DURHAM — Some Duke University faculty, students and Durham community members showed support Monday for what they call a historic union victory, after a recent vote to join the Service Employees International Union. (SEIU)

The effort started last year, when Duke Teaching First was formed to bring awareness about contingent faculty working conditions on campus.

"We noticed there was kind of a lack of transparency in the career path of teachers here also some teachers have very short contracts, like one semester long contract, no benefits and so we thought that it was something that teachers don't deserve and students don't deserve,” said Matteo Gilebbi, a Duke University Senior Lecturing Fellow and Cultural Advisor.

Full and part-time non-tenure-track faculty voted 174 to 29 in favor of joining SEIU, which marks the first faculty union election at a private university in the south in decades. 

"Union is still a bad word in a right to work state, or in the south. In our opinion, the union is workers who want to get together and improve their working, condition,” said Gilebbi.

Gilebbi, who’s taught at the university since 2009, says the hundreds of faculty joining this union can share ideas on how to improve working conditions. 

"Duke as an institution should not allow to have such short contracts, no benefits, no transparency, no clear career path for these educated teachers,” he said.

Union members are now conducting surveys based on key issues they would like to see addressed. For some it’s pay raises and job security, for others it’s benefits like family leave.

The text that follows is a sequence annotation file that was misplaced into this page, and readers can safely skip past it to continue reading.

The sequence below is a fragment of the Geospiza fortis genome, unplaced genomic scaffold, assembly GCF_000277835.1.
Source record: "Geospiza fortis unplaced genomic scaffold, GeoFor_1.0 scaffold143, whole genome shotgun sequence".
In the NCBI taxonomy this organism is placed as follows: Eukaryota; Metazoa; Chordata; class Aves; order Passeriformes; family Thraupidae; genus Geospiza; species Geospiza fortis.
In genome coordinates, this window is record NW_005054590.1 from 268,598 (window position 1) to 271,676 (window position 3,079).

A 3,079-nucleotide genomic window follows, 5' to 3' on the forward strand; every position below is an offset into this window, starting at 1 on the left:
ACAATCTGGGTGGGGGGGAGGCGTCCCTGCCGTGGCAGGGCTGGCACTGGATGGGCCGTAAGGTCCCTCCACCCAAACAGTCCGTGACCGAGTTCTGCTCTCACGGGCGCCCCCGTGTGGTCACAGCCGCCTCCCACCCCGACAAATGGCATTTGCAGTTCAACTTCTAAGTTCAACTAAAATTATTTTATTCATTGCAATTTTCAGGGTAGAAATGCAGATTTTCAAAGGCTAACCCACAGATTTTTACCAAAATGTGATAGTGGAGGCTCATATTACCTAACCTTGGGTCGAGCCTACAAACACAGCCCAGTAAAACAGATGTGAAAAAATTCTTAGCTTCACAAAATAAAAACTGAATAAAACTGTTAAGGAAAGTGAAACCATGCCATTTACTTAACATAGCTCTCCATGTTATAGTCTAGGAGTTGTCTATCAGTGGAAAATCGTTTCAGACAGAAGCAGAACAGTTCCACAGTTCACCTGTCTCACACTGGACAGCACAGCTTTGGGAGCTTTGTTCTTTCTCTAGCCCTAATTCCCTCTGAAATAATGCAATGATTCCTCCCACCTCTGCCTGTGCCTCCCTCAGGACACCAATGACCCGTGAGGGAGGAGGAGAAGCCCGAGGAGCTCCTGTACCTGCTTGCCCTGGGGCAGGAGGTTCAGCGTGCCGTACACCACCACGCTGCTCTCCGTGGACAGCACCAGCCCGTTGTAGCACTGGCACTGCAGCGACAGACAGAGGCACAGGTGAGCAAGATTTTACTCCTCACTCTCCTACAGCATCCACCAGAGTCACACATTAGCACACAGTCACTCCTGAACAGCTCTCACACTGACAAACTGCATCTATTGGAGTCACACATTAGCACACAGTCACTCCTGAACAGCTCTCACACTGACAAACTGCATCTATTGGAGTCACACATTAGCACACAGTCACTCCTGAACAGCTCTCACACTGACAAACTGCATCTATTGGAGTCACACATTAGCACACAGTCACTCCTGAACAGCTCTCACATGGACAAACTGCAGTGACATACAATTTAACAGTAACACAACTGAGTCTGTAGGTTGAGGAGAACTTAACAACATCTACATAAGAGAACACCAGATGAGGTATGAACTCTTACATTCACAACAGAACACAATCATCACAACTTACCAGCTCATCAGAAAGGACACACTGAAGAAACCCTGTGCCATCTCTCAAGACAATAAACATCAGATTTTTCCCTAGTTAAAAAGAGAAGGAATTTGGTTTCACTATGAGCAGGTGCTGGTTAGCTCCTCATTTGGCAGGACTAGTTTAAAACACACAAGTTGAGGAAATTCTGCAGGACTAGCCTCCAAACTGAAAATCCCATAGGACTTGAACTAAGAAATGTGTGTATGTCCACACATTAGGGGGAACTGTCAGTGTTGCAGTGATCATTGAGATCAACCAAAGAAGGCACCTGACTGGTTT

"I can't tell you how many people I know who plan pregnancies around summer school and summer vacations so you know they can become moms and stay on the track and not lose any money,” said Eileen Anderson, a Duke University Lecturing Fellow.

Some Duke students are assisting the union’s efforts. 

"Wages have been stagnating, people have been finding it harder to make ends meet and right now we are really part of a national movement to turn the tide,” said  Duke University junior Zoe Willingham.

Gilebi hopes other schools will follow suit. 

"Maybe in other right to work states, people will start thinking about getting together and working together to improve their working condition,” he said.

Michael Schoenfeld, Duke’s Vice President for Public Affairs and Government Relations released a statement about the recent vote to unionize. It read “We respect the decision of Duke’s adjunct faculty to form a union and remain committed to their success as valuable contributors to the university’s academic mission.”